The early settlement of New France saw the establishment of new communities along the St. Lawrence River. Settlers, far from their homeland and often isolated from other communities, were anxious and fearful of this unfamiliar territory. Religion and spirituality were influential in the formation and survival of these new settlements because it brought both people and communities together while also strengthening ties between France and New France.
Mary Corley Dunn explores the influence of religion in the formation of the settlement of Petit-Cap in the December 2010 issue of The Canadian Historical Review. Dunn examines a series of miracles experienced by settlers at Petit-Cap and how both the accounts made by clerics and the miracles themselves brought people, communities, and nations together.
Petit-Cap, a small village located on the St. Lawrence’s Beaupré Coast, was at the centre of a curious series of events in 1662 when clerics at the parish of Saint-Anne-du-Petit-Cap recorded over thirty-three cases of miraculous intercession.
These miracles, experienced by people of all ages and wealth, ranged from miracles of healing, safe childbirth, and rescue from danger. Parishioners agreed that these miracles must be the work of Saint Anne.
Word of the miracles at Petit-Cap quickly spread throughout the valley, and people from nearby communities journeyed to the parish to see if they, too, could be healed by Saint Anne. Similar incidents had been reported in France, thus Petit-Cap was soon considered to be aligned with France’s interests.
Incidents of divine intercession were considered evidence of God’s presence in New France, and reassured settlers that they were under France and God’s protection in their new home. With the occurrence of each miracle, bonds between settlements were strengthened and the community’s faith in the divine was reinforced. The miracles helped create a community identity in a place where it had not yet been established.
Dunn also looks at the role of the clerics in the formation of a devoted and spiritual community.
Curé Thomas Morel was most influential in the recording and retelling of the miracles. Morel’s presence during each event was thought to authenticate the miracle, and the role of the cure became that of a mediator between God and humanity.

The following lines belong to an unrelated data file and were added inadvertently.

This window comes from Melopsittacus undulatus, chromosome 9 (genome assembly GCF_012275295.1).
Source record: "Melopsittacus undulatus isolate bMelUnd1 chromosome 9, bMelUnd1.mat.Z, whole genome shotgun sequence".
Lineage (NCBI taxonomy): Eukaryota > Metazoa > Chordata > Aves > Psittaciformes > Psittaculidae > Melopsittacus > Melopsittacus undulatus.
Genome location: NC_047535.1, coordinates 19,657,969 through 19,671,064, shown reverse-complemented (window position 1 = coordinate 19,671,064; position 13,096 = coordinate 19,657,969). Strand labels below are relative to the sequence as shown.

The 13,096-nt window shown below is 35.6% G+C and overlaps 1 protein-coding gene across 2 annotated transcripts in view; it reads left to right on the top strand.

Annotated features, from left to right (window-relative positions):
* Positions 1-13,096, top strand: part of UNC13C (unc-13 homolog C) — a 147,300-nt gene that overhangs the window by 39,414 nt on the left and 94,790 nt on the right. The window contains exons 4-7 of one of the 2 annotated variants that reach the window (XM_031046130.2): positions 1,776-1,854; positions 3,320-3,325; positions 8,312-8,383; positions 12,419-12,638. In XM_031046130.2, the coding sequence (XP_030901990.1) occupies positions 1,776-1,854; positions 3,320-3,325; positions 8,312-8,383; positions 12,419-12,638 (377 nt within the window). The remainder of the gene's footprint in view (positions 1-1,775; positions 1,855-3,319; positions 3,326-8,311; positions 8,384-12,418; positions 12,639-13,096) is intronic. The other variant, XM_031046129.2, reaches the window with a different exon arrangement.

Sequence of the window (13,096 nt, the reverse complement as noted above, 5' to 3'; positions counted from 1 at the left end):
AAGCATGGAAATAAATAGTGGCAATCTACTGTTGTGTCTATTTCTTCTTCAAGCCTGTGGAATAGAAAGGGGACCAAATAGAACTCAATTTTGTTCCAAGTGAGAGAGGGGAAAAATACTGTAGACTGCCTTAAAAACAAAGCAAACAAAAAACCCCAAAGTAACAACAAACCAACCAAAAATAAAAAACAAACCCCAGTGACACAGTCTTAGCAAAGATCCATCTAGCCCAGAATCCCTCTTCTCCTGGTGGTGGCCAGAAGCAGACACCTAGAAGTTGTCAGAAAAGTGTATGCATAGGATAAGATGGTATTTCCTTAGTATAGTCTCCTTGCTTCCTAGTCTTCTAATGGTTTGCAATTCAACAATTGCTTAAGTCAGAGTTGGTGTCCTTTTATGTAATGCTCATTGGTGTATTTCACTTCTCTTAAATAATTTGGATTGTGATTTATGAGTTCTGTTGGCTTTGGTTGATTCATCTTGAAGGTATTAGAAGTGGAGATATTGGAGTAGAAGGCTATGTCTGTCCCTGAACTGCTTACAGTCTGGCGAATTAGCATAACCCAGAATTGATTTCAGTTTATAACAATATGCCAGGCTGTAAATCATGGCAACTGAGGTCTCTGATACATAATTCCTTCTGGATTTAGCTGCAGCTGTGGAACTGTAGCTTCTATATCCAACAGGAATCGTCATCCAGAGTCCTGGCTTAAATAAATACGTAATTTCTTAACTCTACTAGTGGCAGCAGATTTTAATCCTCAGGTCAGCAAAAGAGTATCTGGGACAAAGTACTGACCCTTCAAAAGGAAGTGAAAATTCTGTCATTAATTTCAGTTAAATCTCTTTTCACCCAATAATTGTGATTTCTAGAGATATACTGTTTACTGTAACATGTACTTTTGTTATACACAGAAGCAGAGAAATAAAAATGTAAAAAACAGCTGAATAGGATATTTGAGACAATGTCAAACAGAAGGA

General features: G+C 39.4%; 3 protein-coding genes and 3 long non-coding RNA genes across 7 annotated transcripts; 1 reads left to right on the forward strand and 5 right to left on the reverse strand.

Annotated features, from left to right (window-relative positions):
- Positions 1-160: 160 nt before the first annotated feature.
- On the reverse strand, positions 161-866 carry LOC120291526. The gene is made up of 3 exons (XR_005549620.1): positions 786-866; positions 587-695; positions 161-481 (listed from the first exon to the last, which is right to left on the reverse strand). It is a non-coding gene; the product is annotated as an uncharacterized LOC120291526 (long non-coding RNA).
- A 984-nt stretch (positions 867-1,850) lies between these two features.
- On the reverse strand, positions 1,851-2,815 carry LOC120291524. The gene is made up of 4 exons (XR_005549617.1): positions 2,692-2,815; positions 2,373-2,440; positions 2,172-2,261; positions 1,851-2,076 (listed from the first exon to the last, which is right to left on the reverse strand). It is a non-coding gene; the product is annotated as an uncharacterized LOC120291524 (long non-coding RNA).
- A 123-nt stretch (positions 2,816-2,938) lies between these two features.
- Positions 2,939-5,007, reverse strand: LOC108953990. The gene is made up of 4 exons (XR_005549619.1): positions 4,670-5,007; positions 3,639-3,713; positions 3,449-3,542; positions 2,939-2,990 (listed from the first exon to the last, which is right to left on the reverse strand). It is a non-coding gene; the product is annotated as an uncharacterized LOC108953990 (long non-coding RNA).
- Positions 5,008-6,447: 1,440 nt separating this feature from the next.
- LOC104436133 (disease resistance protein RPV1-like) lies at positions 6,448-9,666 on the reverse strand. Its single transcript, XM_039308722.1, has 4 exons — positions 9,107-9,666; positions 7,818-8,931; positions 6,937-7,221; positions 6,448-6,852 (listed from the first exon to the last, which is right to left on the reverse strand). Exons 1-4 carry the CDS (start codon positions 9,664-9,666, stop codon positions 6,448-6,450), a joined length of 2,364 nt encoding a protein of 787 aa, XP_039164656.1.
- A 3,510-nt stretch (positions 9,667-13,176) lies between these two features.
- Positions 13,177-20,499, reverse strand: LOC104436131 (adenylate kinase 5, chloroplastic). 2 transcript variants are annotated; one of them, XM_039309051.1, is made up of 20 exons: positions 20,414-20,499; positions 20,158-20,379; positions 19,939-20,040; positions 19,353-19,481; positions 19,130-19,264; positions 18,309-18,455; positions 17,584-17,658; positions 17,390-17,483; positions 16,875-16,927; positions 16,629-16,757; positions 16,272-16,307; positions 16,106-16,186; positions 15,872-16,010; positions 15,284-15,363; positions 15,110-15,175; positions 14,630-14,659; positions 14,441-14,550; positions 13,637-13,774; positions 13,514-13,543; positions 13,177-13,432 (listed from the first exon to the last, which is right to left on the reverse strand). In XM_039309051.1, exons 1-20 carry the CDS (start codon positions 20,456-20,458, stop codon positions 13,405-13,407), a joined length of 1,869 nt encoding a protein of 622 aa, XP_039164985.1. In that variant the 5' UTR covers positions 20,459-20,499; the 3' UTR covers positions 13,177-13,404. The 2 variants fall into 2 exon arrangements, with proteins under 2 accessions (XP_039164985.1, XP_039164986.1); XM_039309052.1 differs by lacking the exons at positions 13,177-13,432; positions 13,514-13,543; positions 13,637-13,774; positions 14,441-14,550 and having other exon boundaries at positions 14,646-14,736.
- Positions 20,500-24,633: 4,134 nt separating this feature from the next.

Although each miracle was recorded as it occurred, Dunn writes that “we would do well to acknowledge that the ways in which Morel and others chose to structure the stories reflected their own interests and biases.” The parish received donations of money and material goods from those who hoped to be and were grateful to have been healed by Saint Anne.
Clerics were pleased to see strengthened belief in God and the Church, and saw an increase in the wealth of the parish as well as their own status. Whether they were biased in their intentions or not, the clerics of Saint-Anne-du-Petit-Cap were extremely influential in the establishment of community identity because they encouraged people to devote themselves to God and the saints, bringing people together and providing them with a purpose.
The miracles at Petit-Cap became a powerful link between people, communities, and God. No longer feeling isolated in their new homes, settlers along the St. Lawrence River valley were connected to each other by the knowledge that God and Saint Anne were protecting them.
As their devotion grew, the Church and its clerics gained authority, religion was favoured over the emerging science of naturalism, and a community identity was formed that firmly established the young community as a devoted member of both France and the Church.